Many thanks to Michael O’Neal for sharing this review article/interview from Tate Etc. (Tate Etc. issue 53: Autumn 2021). Also see previous post A conversation-on-life-between-islands-caribbean-british-art-50s-now/.
Ahead of the opening of Tate Britain’s landmark exhibition Life Between Islands: Caribbean-British Art 50s – Now, co-curators David A. Bailey and Alex Farquharson sat down with two artists in the exhibition, Isaac Julien and Alberta Whittle, to talk about the symbolism and history of the ocean, forging new communities and identities in Britain, and the relationship between creole and collage – themes in their work and the exhibition at large.
DAVID A. BAILEY Nature has great significance in Caribbean literature and art, and the sea has particular resonance – something that Derek Walcott captures in his poem ‘The Sea Is History’ (1979). Alberta and Isaac, could you describe the role of the natural world, particularly the sea, in relation to your art?
ALBERTA WHITTLE I spent much of my upbringing by the water’s edge, living very close to the ocean. There was always this sense of connectedness to its spirit but also the lingering question – how did we arrive here? What are the extended histories behind my family’s rootedness in the Caribbean? Consequently, when I arrived in the UK, I found myself longing for the ocean and trying to unpick how my presence was being framed; whether I was in a sense returning, and if I belonged here.
My digital collages, sculptures and film work are grounded in my curiosity about the ocean’s symbiotic relationship with arrival and departure; and beyond this, about the knowledge hidden beneath the water’s surface in the intertidal zone and deep waters. What resides in that archipelago of the Caribbean, and how can we connect more meaningfully with the diaspora?
The ocean is a place of deep mystery – a graveyard, but also a healing zone. When I am in the ocean, I feel at times that I’m creating a deeper connection with ancestors who may have lost their lives in the Middle Passage, and also with those who may have taken refuge near the ocean in Barbados. It feels both insistently haunting, as well as a place to go and baptise myself afresh. The sea can take on these different meanings.
In many of the images used in my digital collages, I return to a particular waterway in Barbados on the west coast, supposedly the site of the British arrival in Saint James – Jamestown’s original naming. I do so with an almost ghostly feeling, but also with an understanding of my own mortality, the mortality of my ancestors, and of what transpired in these watery zones.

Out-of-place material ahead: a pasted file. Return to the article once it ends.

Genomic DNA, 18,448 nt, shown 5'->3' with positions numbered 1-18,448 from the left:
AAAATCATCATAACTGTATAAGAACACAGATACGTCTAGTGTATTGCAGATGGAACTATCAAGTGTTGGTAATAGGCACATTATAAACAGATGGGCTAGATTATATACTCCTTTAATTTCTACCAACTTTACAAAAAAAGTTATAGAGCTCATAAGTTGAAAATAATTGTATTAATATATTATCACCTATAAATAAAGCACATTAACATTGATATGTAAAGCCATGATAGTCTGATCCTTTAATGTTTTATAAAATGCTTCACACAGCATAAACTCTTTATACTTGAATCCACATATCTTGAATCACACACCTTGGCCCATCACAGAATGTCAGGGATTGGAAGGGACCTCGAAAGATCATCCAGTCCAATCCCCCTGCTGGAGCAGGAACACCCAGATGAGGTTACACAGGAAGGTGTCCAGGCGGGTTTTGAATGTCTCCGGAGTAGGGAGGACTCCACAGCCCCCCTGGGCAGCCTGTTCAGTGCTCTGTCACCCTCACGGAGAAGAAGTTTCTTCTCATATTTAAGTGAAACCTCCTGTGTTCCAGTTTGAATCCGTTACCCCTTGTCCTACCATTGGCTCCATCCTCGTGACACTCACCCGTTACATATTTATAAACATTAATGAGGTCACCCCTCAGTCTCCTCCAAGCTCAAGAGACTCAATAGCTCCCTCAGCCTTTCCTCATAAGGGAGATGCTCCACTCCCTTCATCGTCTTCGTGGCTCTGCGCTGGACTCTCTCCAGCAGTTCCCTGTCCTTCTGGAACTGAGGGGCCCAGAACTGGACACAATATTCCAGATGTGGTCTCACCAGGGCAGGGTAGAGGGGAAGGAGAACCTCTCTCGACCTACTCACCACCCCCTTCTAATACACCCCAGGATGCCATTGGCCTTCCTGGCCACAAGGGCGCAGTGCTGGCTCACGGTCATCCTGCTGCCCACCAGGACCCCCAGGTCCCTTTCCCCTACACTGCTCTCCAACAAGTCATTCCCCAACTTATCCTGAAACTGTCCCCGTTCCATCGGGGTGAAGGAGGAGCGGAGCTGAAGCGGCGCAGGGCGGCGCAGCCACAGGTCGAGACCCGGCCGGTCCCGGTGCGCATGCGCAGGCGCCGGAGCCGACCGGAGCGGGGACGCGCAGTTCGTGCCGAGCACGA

What do I take with me from this body of water when I’m in Britain? Britain’s been my home now for over 20 years – which feels quite miraculous, frankly; that I am still here, still alive.
ISAAC JULIEN The oceanic is a recurring motif or theme in my work. My connection to it relates to my own family history – both my parents were from Saint Lucia. Filming there to make Paradise Omeros 2002 was like returning to a primal scene, and to the sea as a kind of primal space. It bears trauma but also possibilities, and also translates those lives and archipelago stories into a bigger story for the 20th and 21st centuries – one based around movement and subjectivities.
Paradise Omeros is a three-screen video that delves into the fantasies and feelings of Créolité (or creoleness) – the mixed language, the hybrid mental states and the territorial transpositions that arise when one lives in multiple cultures. Its protagonist, Achille, appears in two time periods and locations – first working as a waiter at a beach resort in contemporary Saint Lucia, and later wandering through the grey brutalist buildings of 1960s London. It was pivotal for me, in that it was in direct conversation with Derek Walcott, whom I met during Documenta 11’s Platform 3 workshop on Créolité and Creolization, held in Saint Lucia in January 2002.
In his Nobel Prize-winning poem Omeros (1990), he recasts Homeric mythology around the Caribbean, and I tried to re-articulate this in my own work. Walcott’s incredibly important poem ‘The Sea Is History’ also figures in the work – not literally but visually, in that I was interested in the way in which the Atlantic was being evoked, and to make that a passage for my protagonists in the work, as well as to create the flow between the islands – between England and Saint Lucia.
The natural world is a central theme in the way it reinscribes the body and relates to the question of movement; and also to the submerging and translation of identities and how they’re renewed in that transition. Paradise Omeros is also about the Windrush generation; for example, in the party scene we hear The Paragons’ song ‘The Tide Is High’, and during that moment, the important questions of home and belonging and of resistance come to the foreground.
Several of the works I made around that time drew on contemporary debates about Creolization and Créolité, terms originally discussed by writers such as the Martinique-born Édouard Glissant. They were about decentring and refocusing on the Caribbean as a site for thinking about the ways in which artists were making works in that part of the world, and also how literary, poetic and theoretical influences from the Caribbean were beginning to take hold in the contemporary art world. [. . .]
[Shown above: First, video still from Alberta Whittle’s “You Can Never Touch the Same Water Twice 2017” (courtesy the artist and Copperfield, London for Tate Etc); second, Isaac Julien’s “Paradise Omeros,” installed at Documenta 11 in Kassel, Germany, 2002 (courtesy the artist and Victoria Miro, London/Venice).]
For full interview, see https://www.tate.org.uk/tate-etc/issue-53-autumn-2021/life-between-islands